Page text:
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Posted: May 01, 2008

State of the State: Commercial Real Estate

Grand Junction industrial park targets manufacturers

Bob Kretschman

A 55-acre industrial park under development in Grand Junction is helping the community meet demand for property by manufacturers and similar firms.
Bookcliff Technology Park, situated on the northern edge of the city less than a mile from Grand Junction Regional Airport, already has dissuaded one manufacturer from leaving and is expected to be the next home of the Western Slope’s largest newspaper.

"The leading need for any business in relocation or expansion is a facility, and having land available for our clients is critical," said Ann Driggers, president and chief executive officer of the Grand Junction Economic Partnership, the area’s leading economic-development entity.

In recent years, the Grand Junction area’s available supply of industrial-zoned land dwindled as energy-related firms moved in to support natural gas drilling in the region. Land prices increased significantly, and properties large enough to suit expanding firms were hard to find.

Enter Industrial Developments Inc., a 50-year-old organization affiliated with the Grand Junction Area Chamber of Commerce. IDI’s main purpose is to acquire, hold and develop land to support businesses, and it had owned the cow pasture that would become Bookcliff Technology Park for more than a decade, said Diane Schwenke, IDI’s administrator and the chamber's president and CEO.

"We always envisioned it as a high-end business park," Schwenke said. However, the site’s development potential was hobbled by a lack of water, sewer and other infrastructure.

As pressure mounted for the availability of more industrial land, Bookcliff Technology Park attracted increasing attention. Eventually, Cox Newspapers, the Atlanta-based parent company of The Daily Sentinel, committed to buy 12 acres in the park and also helped IDI pay for installation of infrastructure at the site, Schwenke said. The newspaper plans to construct a new $35 million, 80,000-square-foot office, printing and production facility there to replace its aging building in downtown Grand Junction.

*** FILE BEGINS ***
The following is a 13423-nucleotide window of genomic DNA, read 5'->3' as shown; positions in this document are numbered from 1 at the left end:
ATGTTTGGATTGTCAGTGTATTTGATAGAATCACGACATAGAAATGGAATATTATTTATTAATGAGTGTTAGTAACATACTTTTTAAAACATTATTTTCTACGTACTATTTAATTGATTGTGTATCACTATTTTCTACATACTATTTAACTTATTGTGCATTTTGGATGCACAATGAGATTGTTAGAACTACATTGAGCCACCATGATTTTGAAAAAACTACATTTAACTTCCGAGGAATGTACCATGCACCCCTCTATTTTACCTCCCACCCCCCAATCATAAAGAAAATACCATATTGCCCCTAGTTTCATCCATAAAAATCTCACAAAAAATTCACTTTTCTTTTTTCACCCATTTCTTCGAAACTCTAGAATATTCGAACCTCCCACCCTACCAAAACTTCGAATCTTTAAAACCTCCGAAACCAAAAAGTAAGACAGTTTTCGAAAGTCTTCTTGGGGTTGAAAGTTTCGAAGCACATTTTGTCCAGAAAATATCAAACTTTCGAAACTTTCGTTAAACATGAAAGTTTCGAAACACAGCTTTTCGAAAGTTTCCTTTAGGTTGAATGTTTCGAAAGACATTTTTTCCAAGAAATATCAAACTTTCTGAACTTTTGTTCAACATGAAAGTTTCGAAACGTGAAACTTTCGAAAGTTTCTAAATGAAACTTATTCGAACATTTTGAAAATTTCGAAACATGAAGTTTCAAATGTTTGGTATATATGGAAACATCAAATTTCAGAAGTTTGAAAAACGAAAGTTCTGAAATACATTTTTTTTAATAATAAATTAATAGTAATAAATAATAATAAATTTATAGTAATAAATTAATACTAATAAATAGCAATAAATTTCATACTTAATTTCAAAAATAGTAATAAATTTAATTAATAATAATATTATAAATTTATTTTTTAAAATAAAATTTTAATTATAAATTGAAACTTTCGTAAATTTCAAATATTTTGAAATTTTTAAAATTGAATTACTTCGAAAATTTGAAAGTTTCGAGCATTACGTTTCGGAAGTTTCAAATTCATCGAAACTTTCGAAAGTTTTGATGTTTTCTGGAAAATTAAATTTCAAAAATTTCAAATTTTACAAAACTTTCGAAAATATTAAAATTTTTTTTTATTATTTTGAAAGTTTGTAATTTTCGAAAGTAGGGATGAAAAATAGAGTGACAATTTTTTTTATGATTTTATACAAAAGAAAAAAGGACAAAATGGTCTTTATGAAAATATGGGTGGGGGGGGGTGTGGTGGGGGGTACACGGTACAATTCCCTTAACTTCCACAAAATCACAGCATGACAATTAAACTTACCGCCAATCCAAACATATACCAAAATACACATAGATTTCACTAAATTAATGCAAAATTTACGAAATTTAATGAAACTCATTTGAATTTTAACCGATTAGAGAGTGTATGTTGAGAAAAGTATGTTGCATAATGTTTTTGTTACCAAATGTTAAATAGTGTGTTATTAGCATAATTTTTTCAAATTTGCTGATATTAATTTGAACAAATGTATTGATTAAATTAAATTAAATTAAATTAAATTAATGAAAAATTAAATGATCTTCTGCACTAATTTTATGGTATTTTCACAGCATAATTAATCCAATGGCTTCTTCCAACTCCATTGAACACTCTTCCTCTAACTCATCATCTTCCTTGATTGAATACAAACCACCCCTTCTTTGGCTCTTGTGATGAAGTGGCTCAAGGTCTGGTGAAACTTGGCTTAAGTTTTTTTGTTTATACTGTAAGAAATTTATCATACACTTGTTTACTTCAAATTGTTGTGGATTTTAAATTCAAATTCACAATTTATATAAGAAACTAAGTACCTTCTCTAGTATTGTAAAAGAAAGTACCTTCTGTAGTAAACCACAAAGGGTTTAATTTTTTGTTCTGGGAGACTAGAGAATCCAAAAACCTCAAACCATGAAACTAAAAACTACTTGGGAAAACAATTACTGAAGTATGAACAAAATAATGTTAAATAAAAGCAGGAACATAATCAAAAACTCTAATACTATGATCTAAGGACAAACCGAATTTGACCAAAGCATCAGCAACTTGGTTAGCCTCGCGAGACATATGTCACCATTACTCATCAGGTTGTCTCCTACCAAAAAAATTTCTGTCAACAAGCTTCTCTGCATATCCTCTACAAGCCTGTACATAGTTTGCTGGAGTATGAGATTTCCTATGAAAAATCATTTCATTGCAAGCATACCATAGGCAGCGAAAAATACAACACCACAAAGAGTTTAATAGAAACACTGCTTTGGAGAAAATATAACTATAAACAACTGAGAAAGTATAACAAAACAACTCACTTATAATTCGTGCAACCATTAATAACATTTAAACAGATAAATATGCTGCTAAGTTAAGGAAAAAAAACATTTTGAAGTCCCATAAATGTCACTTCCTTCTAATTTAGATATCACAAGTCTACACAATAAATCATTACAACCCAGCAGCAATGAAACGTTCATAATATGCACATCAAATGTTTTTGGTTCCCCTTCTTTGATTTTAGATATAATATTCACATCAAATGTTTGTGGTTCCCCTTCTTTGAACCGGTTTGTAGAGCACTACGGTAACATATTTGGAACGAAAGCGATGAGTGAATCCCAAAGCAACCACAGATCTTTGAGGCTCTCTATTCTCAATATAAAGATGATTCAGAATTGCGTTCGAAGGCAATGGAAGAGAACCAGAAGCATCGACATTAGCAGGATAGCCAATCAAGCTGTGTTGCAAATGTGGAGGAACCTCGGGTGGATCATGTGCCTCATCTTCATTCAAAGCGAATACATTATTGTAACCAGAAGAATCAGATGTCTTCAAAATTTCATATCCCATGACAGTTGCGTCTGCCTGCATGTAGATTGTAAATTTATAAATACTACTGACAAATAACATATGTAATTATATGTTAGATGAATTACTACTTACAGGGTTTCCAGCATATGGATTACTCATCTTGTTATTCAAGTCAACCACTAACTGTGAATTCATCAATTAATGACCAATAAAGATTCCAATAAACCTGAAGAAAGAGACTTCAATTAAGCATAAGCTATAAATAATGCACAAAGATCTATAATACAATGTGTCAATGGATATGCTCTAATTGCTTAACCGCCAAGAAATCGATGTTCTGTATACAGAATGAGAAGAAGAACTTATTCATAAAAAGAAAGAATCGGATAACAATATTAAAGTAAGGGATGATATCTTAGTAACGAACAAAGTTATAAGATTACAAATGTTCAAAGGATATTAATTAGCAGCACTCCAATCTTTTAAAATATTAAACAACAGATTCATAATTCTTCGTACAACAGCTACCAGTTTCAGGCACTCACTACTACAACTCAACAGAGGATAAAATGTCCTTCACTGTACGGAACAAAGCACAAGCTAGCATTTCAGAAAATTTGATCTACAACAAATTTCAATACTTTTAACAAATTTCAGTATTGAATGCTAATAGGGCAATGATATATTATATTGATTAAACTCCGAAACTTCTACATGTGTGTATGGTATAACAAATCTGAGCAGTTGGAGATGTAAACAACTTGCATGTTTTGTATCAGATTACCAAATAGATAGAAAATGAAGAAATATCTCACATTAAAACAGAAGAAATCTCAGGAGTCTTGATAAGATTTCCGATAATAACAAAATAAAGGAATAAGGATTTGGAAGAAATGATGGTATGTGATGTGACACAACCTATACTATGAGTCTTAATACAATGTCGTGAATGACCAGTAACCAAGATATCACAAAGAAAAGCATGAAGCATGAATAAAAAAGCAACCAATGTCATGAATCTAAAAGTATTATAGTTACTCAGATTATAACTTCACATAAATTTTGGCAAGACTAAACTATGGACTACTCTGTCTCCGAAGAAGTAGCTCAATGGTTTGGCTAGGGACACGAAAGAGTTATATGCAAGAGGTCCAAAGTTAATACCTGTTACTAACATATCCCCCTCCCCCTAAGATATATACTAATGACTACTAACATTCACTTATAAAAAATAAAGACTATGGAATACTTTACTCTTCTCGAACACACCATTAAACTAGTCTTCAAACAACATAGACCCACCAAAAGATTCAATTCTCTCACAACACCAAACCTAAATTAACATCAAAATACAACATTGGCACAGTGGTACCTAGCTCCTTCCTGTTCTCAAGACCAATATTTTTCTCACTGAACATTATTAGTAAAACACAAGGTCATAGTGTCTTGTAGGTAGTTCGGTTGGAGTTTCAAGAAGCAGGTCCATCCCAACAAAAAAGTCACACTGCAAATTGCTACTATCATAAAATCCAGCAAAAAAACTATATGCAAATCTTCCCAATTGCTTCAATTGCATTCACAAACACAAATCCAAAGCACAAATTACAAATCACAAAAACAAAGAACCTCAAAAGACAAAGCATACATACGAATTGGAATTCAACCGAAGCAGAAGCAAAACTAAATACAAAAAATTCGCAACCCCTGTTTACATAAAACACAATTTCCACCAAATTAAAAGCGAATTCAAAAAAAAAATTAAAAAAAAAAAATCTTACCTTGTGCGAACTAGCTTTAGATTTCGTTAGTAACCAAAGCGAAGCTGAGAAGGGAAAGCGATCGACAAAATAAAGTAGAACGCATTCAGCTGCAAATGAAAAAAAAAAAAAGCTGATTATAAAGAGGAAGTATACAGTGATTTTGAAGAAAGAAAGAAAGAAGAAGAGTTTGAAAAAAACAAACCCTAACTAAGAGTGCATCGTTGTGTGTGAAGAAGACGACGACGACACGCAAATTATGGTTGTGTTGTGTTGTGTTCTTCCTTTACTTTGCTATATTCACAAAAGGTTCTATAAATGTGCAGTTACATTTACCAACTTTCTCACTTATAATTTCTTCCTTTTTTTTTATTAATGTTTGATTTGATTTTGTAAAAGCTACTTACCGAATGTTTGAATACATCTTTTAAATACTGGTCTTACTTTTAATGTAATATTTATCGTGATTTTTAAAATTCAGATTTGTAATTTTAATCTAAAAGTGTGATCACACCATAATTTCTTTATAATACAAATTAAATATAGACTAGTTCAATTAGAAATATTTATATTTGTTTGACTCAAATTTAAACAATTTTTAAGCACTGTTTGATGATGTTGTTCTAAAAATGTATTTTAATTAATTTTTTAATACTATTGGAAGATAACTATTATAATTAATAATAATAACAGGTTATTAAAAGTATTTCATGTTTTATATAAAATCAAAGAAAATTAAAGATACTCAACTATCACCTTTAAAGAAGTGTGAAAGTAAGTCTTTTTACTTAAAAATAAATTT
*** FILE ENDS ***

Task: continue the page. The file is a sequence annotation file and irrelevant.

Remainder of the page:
About the same time, Grand Junction-based Leitner-Poma of America was searching for a site to build a state-of-the-art facility to manufacture ski lifts and snow-grooming equipment. Leitner-Poma has been in Grand Junction since 1981, building ski-lift equipment for resorts throughout North America. The company — whose current facility is located in Foresight Industrial Park, an older IDI project — is growing and diversifying its operations and needed more space, Driggers said.

"They wanted to do it here but realized there were opportunities in other communities," she said.

IDI agreed to give Leitner-Poma 18 acres in Bookcliff Technology Park. A $900,000 package of grants from the state of Colorado, the city of Grand Junction and Mesa County was assembled to help pay for infrastructure. In return, Leitner-Poma agreed to maintain its current 75 jobs in Grand Junction and to add 100 new jobs, according to the economic partnership.

Leitner-Poma, the North American subsidiary of Pomagalski S.A. of France and Italy-based Leitner Technologies, plans to construct two buildings totaling more than 90,000 square feet. When the $15 million project is finished, the company is expected to manufacture ski lifts there, as well as components for "people-mover" cable transportation systems used in non-ski settings, Driggers said.

Bookcliff Technology Park has three
5-acre sites remaining, Schwenke said. The area is suited for light industrial development, she said, and it is only minutes from the airport and Interstate 70.

The installation of water and sewer service to the park has enabled the development of nearby vacant land owned by private parties, and some of them appear to be planning to build industrial parks, Schwenke said.

In addition, Grand Junction city officials recently rezoned more land in the western part of the city for industrial use, which could help alleviate the shortage that developed a couple of years ago, Driggers said.

"But we’re still in very short supply (of industrial land)," she said.

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Bob Kretschman is the Western Slope correspondent for ColoradoBiz.

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